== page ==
But there was more than songs; since the revue intended to depict  life at Camp Upton and showcase the tal­ents of its inhabitants, there ensued a procession of acrobats, jugglers, and dancers. There was even a boxing dem­onstration featuring Benny Leonard, lightweight champion of the world. Rec­ognizing how much theater was inher­ent in army life, Berlin cannily included military drills. Set to his syncopated mu­sic, they became transformed into chore­ography as the soldiers marched in ever more complex formations.

In addition to these displays of tal­ent, the revue included much silliness, as the soldiers became hairy-chested chorus girls parodying the lavish spec­tacles Ziegfeld had staged in the same theater. Individual soldiers tried to imi­tate leading ladies of the moment, such as Ann Pennington and Marilyn Miller. In response to all of this organized lunacy, the audience, according to Theatre magazine, became a carefree mob that whistled, shout­ed, and cheered every number, and joined in the choruses after the first encore. The en­thusiasm and vigor of the boys on the stage and the stimulus of the songs swept everyone irresistibly into the spirit of the evening. It was more like the last inning of a World Series ball game than anything else.

Although he had orchestrated all these activities from behind the scenes, Berlin refrained from appearing on­ stage until late in the show. And he gauged well the effect of a delayed en­try, for by the time he did appear, it was nearly 11 p.m. and the anticipation of the audience, which had been wait­ing several hours for a chance to see him, reached its highest pitch.

His solo act was a reflection of his own self-contained, even isolated personality and offered a dramatic contrast to the foregoing excitement. The lights dimmed, and a Camp Up­ton-style tent appeared onstage. There were calls for “Sergeant Berlin,” but he failed to materialize. Eventually two other soldiers dragged him out of the tent, asleep on his feet.

“Of course there was a welcome that rocked the theater,” wrote Theatre magazine’s critic, “but to his credit as a good actor, there he stood, while his friends waited for a nod of recognition, staring dreamily ahead, and buttoning up his coat. Then he sang, in his pecu­liar, plaintive little voice, the chorus that goes: Oh! How I hate to get up in the morning.”

This endearingly mournful under­ playing enthralled the audience, and in the process Berlin established a stage persona for himself: that of the feisty little common man buffeted by events over which he has no control but man­ aging, through a sense of humor and innate toughness, to survive in an often insane world.

Irving’s slight build made the perso­na credible, and so did his Lower East Side accent. There was nothing slick about his thin, high voice; he could easily have been just another soldier, except that his timing was flawless and his lament hilarious. Someday, he sang, he was going to murder the bu­gler. Except that in his mouth, the words came out sounding more like he’d “moidah dah buglah”–pure Cher­ry Street tough talk.

Berlin furthered his comical explora­tion of the serviceman’s unhappy lot in his last scene, where he sang of how he was making the world safe for democracy with a mop and a pail. Said one observer: “Every soldier in the audience who was doing his bit by peeling potatoes or picking weeds from what were they saying? English re­mained a foreign tongue to her.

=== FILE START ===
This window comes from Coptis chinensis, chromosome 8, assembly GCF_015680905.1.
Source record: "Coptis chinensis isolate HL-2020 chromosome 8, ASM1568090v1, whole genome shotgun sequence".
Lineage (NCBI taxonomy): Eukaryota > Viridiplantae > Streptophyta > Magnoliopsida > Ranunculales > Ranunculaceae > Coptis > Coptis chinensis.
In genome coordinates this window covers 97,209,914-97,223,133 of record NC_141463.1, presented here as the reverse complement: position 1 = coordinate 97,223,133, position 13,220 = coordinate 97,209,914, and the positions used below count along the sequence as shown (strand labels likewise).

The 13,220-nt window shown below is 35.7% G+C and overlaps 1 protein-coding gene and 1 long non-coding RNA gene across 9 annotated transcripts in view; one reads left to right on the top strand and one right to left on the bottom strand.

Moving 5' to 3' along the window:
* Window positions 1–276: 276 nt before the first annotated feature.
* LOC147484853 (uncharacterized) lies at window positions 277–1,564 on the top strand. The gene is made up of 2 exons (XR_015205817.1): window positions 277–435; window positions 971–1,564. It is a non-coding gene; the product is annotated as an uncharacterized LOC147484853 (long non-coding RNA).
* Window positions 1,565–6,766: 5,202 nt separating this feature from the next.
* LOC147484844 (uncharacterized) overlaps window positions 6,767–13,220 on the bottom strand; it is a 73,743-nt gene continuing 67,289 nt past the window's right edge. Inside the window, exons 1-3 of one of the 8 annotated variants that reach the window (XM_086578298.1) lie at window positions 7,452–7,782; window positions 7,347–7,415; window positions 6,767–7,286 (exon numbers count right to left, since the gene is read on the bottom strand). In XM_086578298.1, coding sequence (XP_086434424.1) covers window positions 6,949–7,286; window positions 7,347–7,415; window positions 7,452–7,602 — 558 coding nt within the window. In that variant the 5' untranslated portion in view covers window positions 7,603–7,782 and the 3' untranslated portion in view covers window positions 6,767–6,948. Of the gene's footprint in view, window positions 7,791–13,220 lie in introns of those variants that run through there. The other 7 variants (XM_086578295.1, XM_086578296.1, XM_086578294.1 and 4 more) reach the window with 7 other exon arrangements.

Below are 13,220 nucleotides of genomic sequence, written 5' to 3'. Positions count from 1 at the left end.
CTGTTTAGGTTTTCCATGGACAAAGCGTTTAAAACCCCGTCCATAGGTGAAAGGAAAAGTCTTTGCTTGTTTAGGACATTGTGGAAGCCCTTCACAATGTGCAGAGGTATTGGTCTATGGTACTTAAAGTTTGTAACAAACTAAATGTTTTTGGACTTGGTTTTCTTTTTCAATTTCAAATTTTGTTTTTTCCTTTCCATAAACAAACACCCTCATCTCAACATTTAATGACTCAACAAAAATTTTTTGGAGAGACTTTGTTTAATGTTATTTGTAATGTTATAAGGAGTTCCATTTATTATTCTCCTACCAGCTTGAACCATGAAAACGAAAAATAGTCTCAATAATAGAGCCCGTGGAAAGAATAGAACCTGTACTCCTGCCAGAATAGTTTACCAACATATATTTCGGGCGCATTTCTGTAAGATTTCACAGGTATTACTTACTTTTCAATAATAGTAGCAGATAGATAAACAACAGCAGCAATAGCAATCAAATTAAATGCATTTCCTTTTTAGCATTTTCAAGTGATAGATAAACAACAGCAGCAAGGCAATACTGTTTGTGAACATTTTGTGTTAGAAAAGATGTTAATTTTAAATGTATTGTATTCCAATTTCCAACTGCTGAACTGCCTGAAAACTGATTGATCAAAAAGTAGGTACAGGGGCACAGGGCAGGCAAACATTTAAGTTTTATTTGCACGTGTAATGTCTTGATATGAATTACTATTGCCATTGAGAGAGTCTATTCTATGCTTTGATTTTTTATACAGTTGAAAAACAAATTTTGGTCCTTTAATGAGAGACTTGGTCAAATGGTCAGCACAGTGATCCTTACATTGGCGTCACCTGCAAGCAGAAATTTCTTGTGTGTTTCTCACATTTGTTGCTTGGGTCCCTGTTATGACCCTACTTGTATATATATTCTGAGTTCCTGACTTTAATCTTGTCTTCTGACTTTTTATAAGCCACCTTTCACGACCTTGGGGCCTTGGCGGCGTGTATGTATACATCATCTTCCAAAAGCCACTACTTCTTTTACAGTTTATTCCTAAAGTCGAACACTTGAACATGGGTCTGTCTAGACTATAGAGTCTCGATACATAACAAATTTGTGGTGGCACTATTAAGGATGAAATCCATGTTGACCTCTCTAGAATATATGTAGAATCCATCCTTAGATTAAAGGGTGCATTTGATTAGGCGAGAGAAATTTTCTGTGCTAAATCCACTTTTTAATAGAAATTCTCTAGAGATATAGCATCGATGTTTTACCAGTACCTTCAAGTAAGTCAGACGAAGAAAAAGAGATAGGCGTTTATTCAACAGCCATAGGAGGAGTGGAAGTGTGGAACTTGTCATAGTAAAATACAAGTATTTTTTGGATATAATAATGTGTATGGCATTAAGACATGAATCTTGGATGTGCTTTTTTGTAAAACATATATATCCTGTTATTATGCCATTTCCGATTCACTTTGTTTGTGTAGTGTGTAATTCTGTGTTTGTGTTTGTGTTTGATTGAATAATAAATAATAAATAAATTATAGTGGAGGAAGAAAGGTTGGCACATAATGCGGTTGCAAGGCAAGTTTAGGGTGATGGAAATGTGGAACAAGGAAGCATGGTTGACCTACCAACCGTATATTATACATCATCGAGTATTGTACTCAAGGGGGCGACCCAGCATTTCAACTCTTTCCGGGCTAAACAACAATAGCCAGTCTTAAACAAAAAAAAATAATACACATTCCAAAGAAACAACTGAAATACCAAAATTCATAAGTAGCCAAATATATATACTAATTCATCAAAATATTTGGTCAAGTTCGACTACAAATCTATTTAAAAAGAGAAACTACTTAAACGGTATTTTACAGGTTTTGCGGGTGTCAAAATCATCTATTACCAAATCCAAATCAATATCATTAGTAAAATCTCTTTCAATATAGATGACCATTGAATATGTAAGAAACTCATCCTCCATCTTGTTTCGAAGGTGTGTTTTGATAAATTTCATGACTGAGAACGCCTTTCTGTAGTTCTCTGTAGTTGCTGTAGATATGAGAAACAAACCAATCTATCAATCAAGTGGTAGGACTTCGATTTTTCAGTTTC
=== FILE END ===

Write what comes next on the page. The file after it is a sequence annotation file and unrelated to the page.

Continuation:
Throughout the evening, only one song fell flat, and it was, as Berlin had feared, the sentimental number “I Can Always Find a Little Sunshine in the Y.M.C.A.” Invoking motherhood and the dubious pleasure of writing home, the ballad drew boos and catcalls.

But the finale, a minstrel scene called “Darktown Wedding,” quickly restored the audience to good humor. Intended as a grotesque, comic parody of a typical Ziegfeld “tribute” to the American girl, the scene contained a song that later became a Berlin stan­dard: “Mandy.”

And what did the impish Berlin do with this tender song about a young suitor who wanted a minister handy so he could marry his Mandy? He staged it as a drag number with a hairy-chested blackface male chorus decked out in ribbons and curls. The spectacle was tasteless, it was racist, but it was also funny. In the midst of the revelry, Mandy herself appeared onstage. She was played by an actual woman, not a drag queen, and the actress really was black. Her unexpected appearance, ac­cording to an unsigned Theatre maga­zine review, “fairly stopped the pro­ceedings with a pair of eyes that would be worth a million dollars in the mov­ies if they were topped with Pickford curls instead of Topsy pigtails.”

After exploring the limits of theatri­cal absurdity, the company shed their blackface and costumes and rallied for the finale. The entire Camp Upton company–227 soldiers, fortified with police reservists–crowded onto the stage wearing full battle gear. A song Berlin had hurriedly written as a re­placement for the “sticky” “God Bless America”–”We’re on Our Way to France”–began. The soldiers suddenly streamed from the stage, down ramps and through the aisles of the Century, rifles on their shoulders, and continued out the doors, as if they actually were on their way to France and possib­ly their death.

After this stunning conclusion, Gen­eral Bell rose in his box to address the audience. He thanked them all for their generosity, explained that the proceeds would be used to build a community house at Camp Upton, and then added: “I have heard that Berlin is among the foremost songwriters of the world, and now I believe it.”